Myths That Won’t Die

Richard Quinn

I RECENTLY DISCUSSED Social Security with a friend. After trying to explain the program’s funding, I gave up when his reply was, “The facts are that the Social Security money was misappropriated and there’s no way it can be tracked after all these years. People die before they collect one Social Security check, and others get very few checks. You will never convince me otherwise.”

Yes, that’s the one thing we do agree on: I will indeed never change his mind.

It’s hard to counter all the misinformation I hear. Still, I keep trying. Here are seven persistent myths about Social Security that I encounter, and my response to each:

1. If the Social Security trust fund had been invested in the stock market, all would be well. When I use the Committee for a Responsible Federal Budget’s reformer tool, investing the trust in publicly traded stocks and bonds only closes about 6% of the funding gap, so the trust remains insolvent.

2. It’s my money—I paid for my benefits. Actually, you didn’t. In 2023, my wife and I will collect $56,940 in benefits based on my earnings record, and it’ll be our 15th year of collecting benefits. From 1959 until I retired, my employers and I together paid $266,000 in payroll taxes, far less than the benefits that my wife and I have since received. Did I pay for all the benefits we have and will collect? No.

3. I would be better off if I could have invested the taxes I paid. Perhaps some HumbleDollar readers could make that work—provided there were no disabilities, deaths, divorces or lack of discipline along the way. But one glance at the saving, investing and spending patterns of the typical American says this is a red herring.

4. The payroll taxes I’ve paid determine the ultimate benefit received. Not true. Benefits are entirely based on earnings and the Social Security benefit formula. Many Americans—spouses, survivors, children, disabled individuals, ex-spouses—collect benefits having never paid a penny in payroll taxes. Keep in mind that two households with workers who paid the same payroll taxes can receive very different benefits if one is married.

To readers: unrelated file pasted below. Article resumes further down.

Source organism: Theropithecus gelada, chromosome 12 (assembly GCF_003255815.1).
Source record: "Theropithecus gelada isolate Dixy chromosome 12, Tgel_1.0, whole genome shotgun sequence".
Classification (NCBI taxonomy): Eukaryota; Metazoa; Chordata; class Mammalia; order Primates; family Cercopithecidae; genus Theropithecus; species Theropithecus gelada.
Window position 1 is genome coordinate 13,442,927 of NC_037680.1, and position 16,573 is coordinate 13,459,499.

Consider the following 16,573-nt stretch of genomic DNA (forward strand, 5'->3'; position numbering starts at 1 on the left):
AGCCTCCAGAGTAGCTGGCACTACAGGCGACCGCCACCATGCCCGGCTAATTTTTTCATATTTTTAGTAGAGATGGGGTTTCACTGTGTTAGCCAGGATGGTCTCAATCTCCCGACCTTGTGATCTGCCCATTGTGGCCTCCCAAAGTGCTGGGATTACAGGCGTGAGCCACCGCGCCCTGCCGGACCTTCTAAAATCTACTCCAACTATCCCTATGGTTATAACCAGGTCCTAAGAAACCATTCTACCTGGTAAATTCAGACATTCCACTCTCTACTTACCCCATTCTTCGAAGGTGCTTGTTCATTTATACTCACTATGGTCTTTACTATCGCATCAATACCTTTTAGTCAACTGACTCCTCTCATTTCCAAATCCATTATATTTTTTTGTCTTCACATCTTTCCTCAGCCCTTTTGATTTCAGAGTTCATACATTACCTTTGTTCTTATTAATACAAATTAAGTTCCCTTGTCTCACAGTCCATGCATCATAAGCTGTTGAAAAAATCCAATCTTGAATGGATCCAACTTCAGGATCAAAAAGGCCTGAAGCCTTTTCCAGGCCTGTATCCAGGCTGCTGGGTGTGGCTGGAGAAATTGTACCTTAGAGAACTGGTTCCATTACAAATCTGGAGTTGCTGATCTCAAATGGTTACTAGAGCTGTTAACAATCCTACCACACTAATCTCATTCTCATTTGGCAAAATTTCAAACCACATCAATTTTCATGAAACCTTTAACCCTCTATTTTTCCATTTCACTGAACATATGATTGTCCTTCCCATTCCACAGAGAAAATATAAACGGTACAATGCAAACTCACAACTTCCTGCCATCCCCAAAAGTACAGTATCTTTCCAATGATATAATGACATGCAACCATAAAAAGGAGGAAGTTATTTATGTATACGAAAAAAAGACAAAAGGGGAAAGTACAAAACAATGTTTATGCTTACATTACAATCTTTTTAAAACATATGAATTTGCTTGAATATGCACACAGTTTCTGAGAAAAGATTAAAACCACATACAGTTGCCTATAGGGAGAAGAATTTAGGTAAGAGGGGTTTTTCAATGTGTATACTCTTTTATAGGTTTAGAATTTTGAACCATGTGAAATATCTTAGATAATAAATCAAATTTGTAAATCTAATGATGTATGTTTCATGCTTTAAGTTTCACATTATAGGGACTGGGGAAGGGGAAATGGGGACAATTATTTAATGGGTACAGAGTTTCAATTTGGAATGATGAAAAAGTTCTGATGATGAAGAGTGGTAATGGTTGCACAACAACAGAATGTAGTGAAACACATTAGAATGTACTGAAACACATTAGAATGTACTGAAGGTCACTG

5. Social Security is a ripoff because some people pay in and never collect. According to the Social Security Administration, that happens to only about 5% of taxpayers. Just like a pension or annuity, Social Security will always have actuarial gains that offset the losses—the latter being the benefits paid to individuals who live longer than expected. Social Security’s longevity calculator says I have 9.2 years to go. I’m striving to be a significant actuarial loss.

6. My Social Security benefits should never be taxed. Why not? If you had an employer-funded pension, the benefit would be taxed. If you purchased an income annuity, payments in excess of your after-tax contributions would be taxed. As noted earlier, beneficiaries have not paid in full for their benefits. In fact, the taxation of benefits is capped at 85% because, in aggregate, beneficiaries only pay for about 15% of the benefits they collect. Those taxes paid on Social Security benefits help pay for both Social Security and Medicare.

7. The government misappropriated the Social Security trust fund. I often hear folks claim that this or that president stole Social Security’s money. Not true. The trust fund is dwindling for more mundane reasons. The working population relative to retirees has declined, life expectancy at age 65 has increased and benefits have risen over the years. All this means that payments are outpacing the trust fund’s revenues. Despite repeated warnings by Social Security’s trustees, Congress has failed to address the issue.

If the 6.2% payroll tax was increased to 7.7% on employer and worker alike, and pretax premiums under employers’ cafeteria plans were subject to payroll taxes, the program would be solvent for at least 75 years. Regular, modest future funding changes would keep the whole program solvent.

And guess what? Workers wouldn’t even notice the changes. Don’t believe me? Ask employees how much they pay in health insurance premiums.

Richard Quinn blogs at Before retiring in 2010, Dick was a compensation and benefits executive. Follow him on Twitter @QuinnsComments and check out his earlier articles.

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